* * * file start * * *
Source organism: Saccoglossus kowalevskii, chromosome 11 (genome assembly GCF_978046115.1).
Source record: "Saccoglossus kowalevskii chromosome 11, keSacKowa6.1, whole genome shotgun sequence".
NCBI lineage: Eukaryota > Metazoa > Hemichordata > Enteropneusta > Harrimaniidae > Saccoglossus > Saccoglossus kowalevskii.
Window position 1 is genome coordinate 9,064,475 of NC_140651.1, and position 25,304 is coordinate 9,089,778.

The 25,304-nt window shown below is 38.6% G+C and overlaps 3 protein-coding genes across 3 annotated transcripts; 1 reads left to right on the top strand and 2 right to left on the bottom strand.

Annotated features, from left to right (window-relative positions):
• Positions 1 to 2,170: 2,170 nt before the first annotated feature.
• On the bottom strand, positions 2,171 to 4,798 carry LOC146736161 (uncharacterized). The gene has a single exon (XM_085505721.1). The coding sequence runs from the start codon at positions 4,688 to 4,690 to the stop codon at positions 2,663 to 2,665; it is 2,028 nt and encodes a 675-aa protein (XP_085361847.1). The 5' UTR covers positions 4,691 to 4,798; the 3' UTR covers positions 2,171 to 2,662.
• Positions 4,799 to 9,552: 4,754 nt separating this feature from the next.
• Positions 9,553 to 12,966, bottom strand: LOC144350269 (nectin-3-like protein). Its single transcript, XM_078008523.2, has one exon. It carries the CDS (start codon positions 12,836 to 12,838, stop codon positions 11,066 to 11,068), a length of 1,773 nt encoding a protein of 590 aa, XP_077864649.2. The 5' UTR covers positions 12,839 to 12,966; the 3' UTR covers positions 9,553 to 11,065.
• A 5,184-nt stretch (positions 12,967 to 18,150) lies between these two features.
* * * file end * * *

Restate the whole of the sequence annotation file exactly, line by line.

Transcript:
Source organism: Saccoglossus kowalevskii, chromosome 11 (genome assembly GCF_978046115.1).
Source record: "Saccoglossus kowalevskii chromosome 11, keSacKowa6.1, whole genome shotgun sequence".
NCBI lineage: Eukaryota > Metazoa > Hemichordata > Enteropneusta > Harrimaniidae > Saccoglossus > Saccoglossus kowalevskii.
Window position 1 is genome coordinate 9,064,475 of NC_140651.1, and position 25,304 is coordinate 9,089,778.

The 25,304-nt window shown below is 38.6% G+C and overlaps 3 protein-coding genes across 3 annotated transcripts; 1 reads left to right on the top strand and 2 right to left on the bottom strand.

Annotated features, from left to right (window-relative positions):
• Positions 1 to 2,170: 2,170 nt before the first annotated feature.
• On the bottom strand, positions 2,171 to 4,798 carry LOC146736161 (uncharacterized). The gene has a single exon (XM_085505721.1). The coding sequence runs from the start codon at positions 4,688 to 4,690 to the stop codon at positions 2,663 to 2,665; it is 2,028 nt and encodes a 675-aa protein (XP_085361847.1). The 5' UTR covers positions 4,691 to 4,798; the 3' UTR covers positions 2,171 to 2,662.
• Positions 4,799 to 9,552: 4,754 nt separating this feature from the next.
• Positions 9,553 to 12,966, bottom strand: LOC144350269 (nectin-3-like protein). Its single transcript, XM_078008523.2, has one exon. It carries the CDS (start codon positions 12,836 to 12,838, stop codon positions 11,066 to 11,068), a length of 1,773 nt encoding a protein of 590 aa, XP_077864649.2. The 5' UTR covers positions 12,839 to 12,966; the 3' UTR covers positions 9,553 to 11,065.
• A 5,184-nt stretch (positions 12,967 to 18,150) lies between these two features.